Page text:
Literally all of them. I thought 1st person POV would be easy to master. I thought that plotting a straight contemporary standalone with no mystery or thriller elements would be easy. I thought the revision process would be easy.
Shows how little I know, huh?
3. Were you behind schedule at any point?
I spent the better part of four years behind. No joke.
4. List any challenges that you set for yourself/your writing that you DID NOT MEET.
The most important challenge that I set for myself was to have Facing the Music ready to query by the end of 2013, and I missed that goal by a mile.
5. What recurring issues did people such as your editor, critique partner(s), agent, trusted reader(s) raise with regards to your story?
Almost everyone who read Facing the Music from start to finish correctly pinpointed the lack of consistent character arcs or consistent character motivation. I’ve always struggled with how much to emphasize character motivation, which means I always err on the side of revealing too little. Because my characters’ motivations are clear to me, I have this tendency to assume that they’re going to be clear to everyone else.
Facing the Music was my first real wake-up call that you can’t write a character-driven novel without taking the time to properly develop your characters on the page. Sounds obvious, I know, but you’d be surprised at how many different people had to point that out to me before I finally got it.
6. Rank in order from what went smoothest to what went worst.
Idea Generation – 2 Once I stopped floundering through false starts and knew what I wanted the story to be, coming up with ideas was a breeze. My biggest issue has always been in knowing which ideas to pursue and which to disregard.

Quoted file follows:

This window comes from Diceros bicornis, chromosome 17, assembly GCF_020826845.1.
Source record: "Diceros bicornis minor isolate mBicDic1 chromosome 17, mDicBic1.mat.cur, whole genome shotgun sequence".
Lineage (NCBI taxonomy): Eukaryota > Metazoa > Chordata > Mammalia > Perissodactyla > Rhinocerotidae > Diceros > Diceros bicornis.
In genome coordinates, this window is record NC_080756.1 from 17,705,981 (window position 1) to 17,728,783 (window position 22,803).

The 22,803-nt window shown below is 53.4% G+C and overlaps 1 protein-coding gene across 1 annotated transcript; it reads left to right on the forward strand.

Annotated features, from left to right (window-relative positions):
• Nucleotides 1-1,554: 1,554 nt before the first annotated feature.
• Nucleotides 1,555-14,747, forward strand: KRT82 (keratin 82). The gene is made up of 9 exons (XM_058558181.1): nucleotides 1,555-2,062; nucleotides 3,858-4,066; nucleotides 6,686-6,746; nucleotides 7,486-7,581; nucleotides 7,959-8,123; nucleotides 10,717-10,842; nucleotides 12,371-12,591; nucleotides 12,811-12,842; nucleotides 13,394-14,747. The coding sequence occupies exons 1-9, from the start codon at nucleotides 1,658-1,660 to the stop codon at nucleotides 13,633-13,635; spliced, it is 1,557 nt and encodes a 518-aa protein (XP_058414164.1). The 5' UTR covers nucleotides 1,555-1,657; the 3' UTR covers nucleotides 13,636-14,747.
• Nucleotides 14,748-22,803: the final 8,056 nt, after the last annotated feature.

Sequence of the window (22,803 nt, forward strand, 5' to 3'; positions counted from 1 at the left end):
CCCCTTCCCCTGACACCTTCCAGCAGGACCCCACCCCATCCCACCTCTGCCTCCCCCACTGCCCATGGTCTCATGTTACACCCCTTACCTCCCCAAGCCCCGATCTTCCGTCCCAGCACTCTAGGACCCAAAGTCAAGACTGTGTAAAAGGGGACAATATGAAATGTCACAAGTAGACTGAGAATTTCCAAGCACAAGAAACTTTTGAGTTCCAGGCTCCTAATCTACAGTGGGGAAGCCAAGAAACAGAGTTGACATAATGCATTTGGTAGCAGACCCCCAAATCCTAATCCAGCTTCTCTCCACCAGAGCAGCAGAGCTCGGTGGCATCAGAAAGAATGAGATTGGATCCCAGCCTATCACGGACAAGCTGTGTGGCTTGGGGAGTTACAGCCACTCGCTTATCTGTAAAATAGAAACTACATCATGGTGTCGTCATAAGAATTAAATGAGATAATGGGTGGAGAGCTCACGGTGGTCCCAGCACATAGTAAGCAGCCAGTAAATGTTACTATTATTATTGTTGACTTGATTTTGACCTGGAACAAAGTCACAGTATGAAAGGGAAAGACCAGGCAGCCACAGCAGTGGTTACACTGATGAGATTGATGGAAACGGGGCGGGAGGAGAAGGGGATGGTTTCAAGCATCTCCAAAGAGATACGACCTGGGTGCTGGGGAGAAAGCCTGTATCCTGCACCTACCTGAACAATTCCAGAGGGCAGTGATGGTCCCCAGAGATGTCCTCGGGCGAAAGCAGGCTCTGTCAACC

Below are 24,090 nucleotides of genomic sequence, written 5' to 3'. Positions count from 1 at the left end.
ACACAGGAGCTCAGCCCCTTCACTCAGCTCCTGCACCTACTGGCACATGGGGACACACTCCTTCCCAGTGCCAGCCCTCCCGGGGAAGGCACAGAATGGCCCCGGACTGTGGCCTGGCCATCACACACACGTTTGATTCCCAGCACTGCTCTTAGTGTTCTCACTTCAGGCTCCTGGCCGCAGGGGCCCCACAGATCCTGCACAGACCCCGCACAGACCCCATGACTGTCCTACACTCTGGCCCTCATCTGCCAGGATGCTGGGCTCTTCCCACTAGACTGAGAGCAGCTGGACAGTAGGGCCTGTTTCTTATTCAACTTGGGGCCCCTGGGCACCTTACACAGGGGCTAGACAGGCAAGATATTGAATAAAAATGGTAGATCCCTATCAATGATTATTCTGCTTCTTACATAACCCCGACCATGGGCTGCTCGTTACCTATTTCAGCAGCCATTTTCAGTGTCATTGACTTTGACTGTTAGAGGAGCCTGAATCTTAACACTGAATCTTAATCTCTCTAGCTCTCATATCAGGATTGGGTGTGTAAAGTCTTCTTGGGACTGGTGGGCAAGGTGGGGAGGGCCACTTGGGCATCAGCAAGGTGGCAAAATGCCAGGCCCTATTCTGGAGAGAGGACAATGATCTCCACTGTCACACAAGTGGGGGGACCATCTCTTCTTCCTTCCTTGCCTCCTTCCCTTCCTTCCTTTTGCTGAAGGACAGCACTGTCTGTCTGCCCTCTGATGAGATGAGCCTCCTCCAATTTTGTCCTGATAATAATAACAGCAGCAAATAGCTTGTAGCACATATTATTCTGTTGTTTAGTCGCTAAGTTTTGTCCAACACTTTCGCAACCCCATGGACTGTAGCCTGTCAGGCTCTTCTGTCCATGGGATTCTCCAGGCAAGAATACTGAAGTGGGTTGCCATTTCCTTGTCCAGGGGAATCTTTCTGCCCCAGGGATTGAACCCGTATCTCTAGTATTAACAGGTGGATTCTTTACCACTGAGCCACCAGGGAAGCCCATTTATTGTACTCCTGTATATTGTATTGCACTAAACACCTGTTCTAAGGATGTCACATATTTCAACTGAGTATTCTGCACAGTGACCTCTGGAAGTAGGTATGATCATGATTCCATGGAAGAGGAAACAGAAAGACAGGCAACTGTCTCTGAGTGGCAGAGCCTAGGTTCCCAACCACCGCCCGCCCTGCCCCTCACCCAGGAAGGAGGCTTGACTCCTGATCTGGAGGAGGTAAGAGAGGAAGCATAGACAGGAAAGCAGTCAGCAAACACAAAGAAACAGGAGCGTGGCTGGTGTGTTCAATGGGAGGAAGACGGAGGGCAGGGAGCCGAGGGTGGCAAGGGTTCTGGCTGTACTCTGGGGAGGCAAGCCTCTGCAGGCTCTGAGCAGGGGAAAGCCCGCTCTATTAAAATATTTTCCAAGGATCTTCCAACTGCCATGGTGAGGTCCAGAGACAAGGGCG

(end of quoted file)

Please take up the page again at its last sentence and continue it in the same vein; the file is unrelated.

Planning/Outlining – 1 I would never finish anything if it weren’t my outlines, but I struggle with making the choices at the outlining stage that feel right for my story. Part of the reason it took so many drafts to find the Right Story for Facing the Music was because I didn’t quite know where to focus my planning energies.
Drafting New Words – 9 Ugh. I don’t always enjoy the writing stage of writing, and it was especially hard for me this time around due to internal and external factors. I could regularly knock out large word counts, but the number of words I wasted was pretty alarming.
Spotting Problems to Fix – 3 or 7 I might be too good at this, honestly. Spotting problems is easy for me. Figuring out when to lay my inner editor to rest and declare my work finished is really freaking hard.
Fixing Problems/Revising – 5 I’ve always considered myself to be good at revising, and it usually isn’t a problem for me. But Facing the Music was the book where I realized that I didn’t know half as much about revising effectively as I thought I had. Going back to the drawing board of revision methods made for a much better manuscript in the long term, but slowed me down a lot day-to-day.
Taking Criticism – 6 I struggled more with this during my revision process than I usually do. I developed a thick skin in college, but the mental health crisis I spent far too long battling also resulted in a massive crisis of confidence. Most of the critique I received was good, and I had no trouble processing it and incorporating it into my manuscript once the initial sting wore off. But there were also a handful of criticisms that missed the mark by a mile, and left me feeling about two feet tall. Those were much harder to bounce back from.
Applying Criticism/Editing – 4 Again, this is something I tend to be super good at that caused me a ton of problems with Facing the Music. Part of that was the mental health stuff and a lack of motivation. Part of it was massive self-confidence issues that left me wondering whether my story was even worth editing. And part of that was the growing realization that I had a lot to learn about effective editing before I could get to the querying stage.